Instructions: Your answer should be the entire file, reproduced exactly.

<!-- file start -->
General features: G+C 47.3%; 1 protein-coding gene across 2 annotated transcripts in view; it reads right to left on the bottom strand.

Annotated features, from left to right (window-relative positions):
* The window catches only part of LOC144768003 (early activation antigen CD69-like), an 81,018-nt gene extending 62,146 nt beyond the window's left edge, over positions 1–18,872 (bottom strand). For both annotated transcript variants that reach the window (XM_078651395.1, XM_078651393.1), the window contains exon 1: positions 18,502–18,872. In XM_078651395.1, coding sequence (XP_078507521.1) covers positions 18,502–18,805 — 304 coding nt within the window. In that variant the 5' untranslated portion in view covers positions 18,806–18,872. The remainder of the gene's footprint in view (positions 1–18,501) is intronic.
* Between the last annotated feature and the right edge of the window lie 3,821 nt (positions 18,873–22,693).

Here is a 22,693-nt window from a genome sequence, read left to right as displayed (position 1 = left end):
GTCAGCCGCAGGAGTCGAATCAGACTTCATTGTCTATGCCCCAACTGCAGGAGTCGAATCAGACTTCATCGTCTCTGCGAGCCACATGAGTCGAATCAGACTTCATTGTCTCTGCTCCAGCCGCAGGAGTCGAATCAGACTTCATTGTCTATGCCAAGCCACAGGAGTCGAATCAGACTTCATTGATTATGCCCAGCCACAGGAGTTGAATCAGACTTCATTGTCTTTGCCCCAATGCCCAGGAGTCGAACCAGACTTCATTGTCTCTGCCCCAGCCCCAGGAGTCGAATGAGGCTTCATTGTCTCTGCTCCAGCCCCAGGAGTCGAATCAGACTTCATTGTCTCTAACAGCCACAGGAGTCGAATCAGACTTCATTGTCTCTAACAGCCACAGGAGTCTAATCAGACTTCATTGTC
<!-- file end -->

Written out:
General features: G+C 47.3%; 1 protein-coding gene across 2 annotated transcripts in view; it reads right to left on the bottom strand.

Annotated features, from left to right (window-relative positions):
* The window catches only part of LOC144768003 (early activation antigen CD69-like), an 81,018-nt gene extending 62,146 nt beyond the window's left edge, over positions 1–18,872 (bottom strand). For both annotated transcript variants that reach the window (XM_078651395.1, XM_078651393.1), the window contains exon 1: positions 18,502–18,872. In XM_078651395.1, coding sequence (XP_078507521.1) covers positions 18,502–18,805 — 304 coding nt within the window. In that variant the 5' untranslated portion in view covers positions 18,806–18,872. The remainder of the gene's footprint in view (positions 1–18,501) is intronic.
* Between the last annotated feature and the right edge of the window lie 3,821 nt (positions 18,873–22,693).

Here is a 22,693-nt window from a genome sequence, read left to right as displayed (position 1 = left end):
GTCAGCCGCAGGAGTCGAATCAGACTTCATTGTCTATGCCCCAACTGCAGGAGTCGAATCAGACTTCATCGTCTCTGCGAGCCACATGAGTCGAATCAGACTTCATTGTCTCTGCTCCAGCCGCAGGAGTCGAATCAGACTTCATTGTCTATGCCAAGCCACAGGAGTCGAATCAGACTTCATTGATTATGCCCAGCCACAGGAGTTGAATCAGACTTCATTGTCTTTGCCCCAATGCCCAGGAGTCGAACCAGACTTCATTGTCTCTGCCCCAGCCCCAGGAGTCGAATGAGGCTTCATTGTCTCTGCTCCAGCCCCAGGAGTCGAATCAGACTTCATTGTCTCTAACAGCCACAGGAGTCGAATCAGACTTCATTGTCTCTAACAGCCACAGGAGTCTAATCAGACTTCATTGTC